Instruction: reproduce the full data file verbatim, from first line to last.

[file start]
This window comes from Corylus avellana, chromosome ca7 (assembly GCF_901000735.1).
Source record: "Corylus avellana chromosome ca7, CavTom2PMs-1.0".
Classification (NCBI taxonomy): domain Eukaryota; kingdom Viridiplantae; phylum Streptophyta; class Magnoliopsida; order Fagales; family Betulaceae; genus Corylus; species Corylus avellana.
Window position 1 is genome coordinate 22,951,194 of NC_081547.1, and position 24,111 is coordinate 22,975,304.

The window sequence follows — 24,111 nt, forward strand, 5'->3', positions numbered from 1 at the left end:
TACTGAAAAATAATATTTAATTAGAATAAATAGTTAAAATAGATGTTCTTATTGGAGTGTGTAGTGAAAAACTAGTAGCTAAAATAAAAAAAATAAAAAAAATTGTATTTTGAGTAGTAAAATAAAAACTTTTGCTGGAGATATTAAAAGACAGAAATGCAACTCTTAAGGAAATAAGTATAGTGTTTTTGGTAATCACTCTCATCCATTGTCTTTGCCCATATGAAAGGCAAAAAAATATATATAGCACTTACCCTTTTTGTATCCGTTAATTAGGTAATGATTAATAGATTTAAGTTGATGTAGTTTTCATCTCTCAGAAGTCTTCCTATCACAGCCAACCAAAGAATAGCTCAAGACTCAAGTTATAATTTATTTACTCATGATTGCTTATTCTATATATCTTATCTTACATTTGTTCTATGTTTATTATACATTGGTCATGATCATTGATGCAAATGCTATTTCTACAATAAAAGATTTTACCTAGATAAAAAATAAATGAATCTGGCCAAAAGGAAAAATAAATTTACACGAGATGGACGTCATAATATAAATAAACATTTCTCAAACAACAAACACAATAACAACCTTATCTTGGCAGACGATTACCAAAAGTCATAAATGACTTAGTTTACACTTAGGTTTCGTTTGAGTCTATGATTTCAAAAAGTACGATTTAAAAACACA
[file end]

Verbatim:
This window comes from Corylus avellana, chromosome ca7 (assembly GCF_901000735.1).
Source record: "Corylus avellana chromosome ca7, CavTom2PMs-1.0".
Classification (NCBI taxonomy): domain Eukaryota; kingdom Viridiplantae; phylum Streptophyta; class Magnoliopsida; order Fagales; family Betulaceae; genus Corylus; species Corylus avellana.
Window position 1 is genome coordinate 22,951,194 of NC_081547.1, and position 24,111 is coordinate 22,975,304.

The window sequence follows — 24,111 nt, forward strand, 5'->3', positions numbered from 1 at the left end:
TACTGAAAAATAATATTTAATTAGAATAAATAGTTAAAATAGATGTTCTTATTGGAGTGTGTAGTGAAAAACTAGTAGCTAAAATAAAAAAAATAAAAAAAATTGTATTTTGAGTAGTAAAATAAAAACTTTTGCTGGAGATATTAAAAGACAGAAATGCAACTCTTAAGGAAATAAGTATAGTGTTTTTGGTAATCACTCTCATCCATTGTCTTTGCCCATATGAAAGGCAAAAAAATATATATAGCACTTACCCTTTTTGTATCCGTTAATTAGGTAATGATTAATAGATTTAAGTTGATGTAGTTTTCATCTCTCAGAAGTCTTCCTATCACAGCCAACCAAAGAATAGCTCAAGACTCAAGTTATAATTTATTTACTCATGATTGCTTATTCTATATATCTTATCTTACATTTGTTCTATGTTTATTATACATTGGTCATGATCATTGATGCAAATGCTATTTCTACAATAAAAGATTTTACCTAGATAAAAAATAAATGAATCTGGCCAAAAGGAAAAATAAATTTACACGAGATGGACGTCATAATATAAATAAACATTTCTCAAACAACAAACACAATAACAACCTTATCTTGGCAGACGATTACCAAAAGTCATAAATGACTTAGTTTACACTTAGGTTTCGTTTGAGTCTATGATTTCAAAAAGTACGATTTAAAAACACA